Jim Casada

Unforgettable seasonal moments

Seasonal memories for sportsmen can include that once-in-lifetime trip such as fishing for the perfect smallmouth bass.
Seasonal memories for sportsmen can include that once-in-lifetime trip such as fishing for the perfect smallmouth bass. TNS

For those sportsmen fortunate enough to be introduced to the joys of the quest at a young age, the Christmas season likely yields warm and winsome memories.

That’s especially true the years that what might be called sporting apprenticeship, that magical time of learning, savoring special experiences, growing in ability as a woodsman, and developing an ever-increasing oneness with the natural world.

Over time those special recollections find a place in the mind’s storehouse alongside memorable moments such as a first turkey, massive buck, trophy bass or trout, nifty left and right on a covey of quail, or perhaps that “trip of a lifetime.”

At this season it is a privilege to look back fondly – and in my case with no small degree of longing – to gifts or unforgettable moments.

▪ First gun – A single-shot 20-gauge Savage Model 220A choked tighter than Dick’s hatband. Ideal for squirrels, the scattergun was highly problematic for moving targets such as rabbits and especially quail and grouse. The inexpensive, but well made, little gun still resides in my safe and strictly for nostalgic reasons I try to use it at least once a year.

▪ First outdoor book—From an early age I was – and remain – an avid reader. Mom, knowing that I was quickly exhausting the meager supply of outdoor-related books in the local library, began, Christmas by Christmas, book by book, rectifying that situation. Her first gift was an inexpensive edition of Zane Grey’s “Spirit of the Border.” More than six decades and thousands of volumes later, it still holds a special place in my library.

▪ A box of shotgun shells – Each Christmas from the time I was first allowed to hunt, initially under my father’s stern but loving tutelage, my gifts would include a box of shotgun shells. Until I was in my 20s that would be the only time I actually possessed 25 or more shells at once. My supply of cash money was mighty small then and a full box lay beyond my means – especially when shells could be bought individually for eight cents or a baker’s dozen for a dollar.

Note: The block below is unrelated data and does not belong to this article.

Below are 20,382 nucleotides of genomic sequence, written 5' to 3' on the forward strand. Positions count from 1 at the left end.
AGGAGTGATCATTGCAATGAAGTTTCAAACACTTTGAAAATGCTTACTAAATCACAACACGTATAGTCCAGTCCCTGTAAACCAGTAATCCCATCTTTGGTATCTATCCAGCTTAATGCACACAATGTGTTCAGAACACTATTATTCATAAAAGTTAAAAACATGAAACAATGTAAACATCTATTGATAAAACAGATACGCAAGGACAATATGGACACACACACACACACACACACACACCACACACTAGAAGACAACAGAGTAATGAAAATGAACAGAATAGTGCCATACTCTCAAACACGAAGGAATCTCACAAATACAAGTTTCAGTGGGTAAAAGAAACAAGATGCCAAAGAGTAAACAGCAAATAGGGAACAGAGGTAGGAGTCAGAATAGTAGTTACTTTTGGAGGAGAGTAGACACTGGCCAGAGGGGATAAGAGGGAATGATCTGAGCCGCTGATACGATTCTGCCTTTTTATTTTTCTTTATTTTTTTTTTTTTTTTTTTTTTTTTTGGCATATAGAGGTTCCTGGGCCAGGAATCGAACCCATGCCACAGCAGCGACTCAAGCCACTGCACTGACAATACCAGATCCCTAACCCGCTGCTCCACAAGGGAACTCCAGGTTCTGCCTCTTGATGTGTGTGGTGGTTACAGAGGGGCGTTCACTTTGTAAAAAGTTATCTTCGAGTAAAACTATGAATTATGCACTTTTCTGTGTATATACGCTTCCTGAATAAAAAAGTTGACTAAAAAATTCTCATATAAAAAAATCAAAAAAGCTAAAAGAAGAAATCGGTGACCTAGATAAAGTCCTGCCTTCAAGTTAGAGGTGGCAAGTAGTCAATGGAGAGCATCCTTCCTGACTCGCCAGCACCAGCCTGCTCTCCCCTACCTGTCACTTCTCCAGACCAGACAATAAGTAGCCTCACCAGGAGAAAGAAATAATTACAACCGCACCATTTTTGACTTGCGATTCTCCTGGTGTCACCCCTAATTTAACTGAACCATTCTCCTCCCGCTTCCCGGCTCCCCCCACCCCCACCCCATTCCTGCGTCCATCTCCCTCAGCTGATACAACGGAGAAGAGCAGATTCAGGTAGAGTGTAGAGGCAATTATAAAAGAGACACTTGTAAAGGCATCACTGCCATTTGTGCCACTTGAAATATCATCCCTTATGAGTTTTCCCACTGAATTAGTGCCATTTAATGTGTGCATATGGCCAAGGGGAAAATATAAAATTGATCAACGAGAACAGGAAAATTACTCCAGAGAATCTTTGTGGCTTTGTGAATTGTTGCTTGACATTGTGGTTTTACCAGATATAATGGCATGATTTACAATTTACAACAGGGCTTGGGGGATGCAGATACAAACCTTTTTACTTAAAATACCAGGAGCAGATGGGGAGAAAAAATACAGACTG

▪ Hunting socks from Grandpa Joe – My paternal grandfather was a poor man, so fiercely independent he could never work for anyone else, and there was precious little in the way of spendable funds to be had from small-scale farming. Still, at Christmas he always managed to get something for each of hisgrandchildren. It was usually socks, not exactly the most exciting gift for a youngster. However, the heartfelt intentions underlying those gifts, together with the fact that he occasionally got me hunting socks, still warms my heart.

▪ Duxbak clothing – Duxbak attire was the clothing of choice for sportsmen in the 1950s and 1960s, and never a Christmas passed that I didn’t receive a new pair of pants, hat, vest, or hunting jacket.

▪ Pocket knives – My father had a sad, traumatic experience when he was a young boy and desperately wanted a pocket knife for Christmas. He got one, but it was just a piece of hard candy in the shape of a knife. It moved him so deeply that throughout his adult years – he lived to the age of 101 – he saw to it that his sons and later his grandsons and granddaughters had a pocket knife.

▪ Holiday hunts – The Christmas holiday meant two full weeks and three weekends of freedom. As a boy I hunted every day but Sunday, sometimes with our dogs on alternating days. Daddy didn’t want me to wear the beagles out although it was fine for me to come dragging home at dusk bone tired. It was a time of glorious freedom. If at day’s end there was some heft in the game pouch of my Duxbak jacket – a couple of rabbits or a brace of squirrels – so much the better.

▪ Field lunches from Christmas leftovers – If I had a meaningful explanation for why food tastes far better when eaten by a hastily built fire on a really cold day, or while using a moss-covered log for a dinner table, chances are I’d have the key to a fortune. All I know is that a sandwich with thick slices of cold ham or turkey, big chunks of Mom’s applesauce cake, a couple of Grandma Minnie’s fried pies, or something as simple as cold cracklin’ cornbread and a raw onion became a feast afield. When fruit of the season – oranges and tangerines – were thrown inI had something no five-star restaurant could match.

There are other recollections, many of them, but that’s a sampling of what I savor each Christmas as I draw from the glowing vaults of memory’s storehouse.

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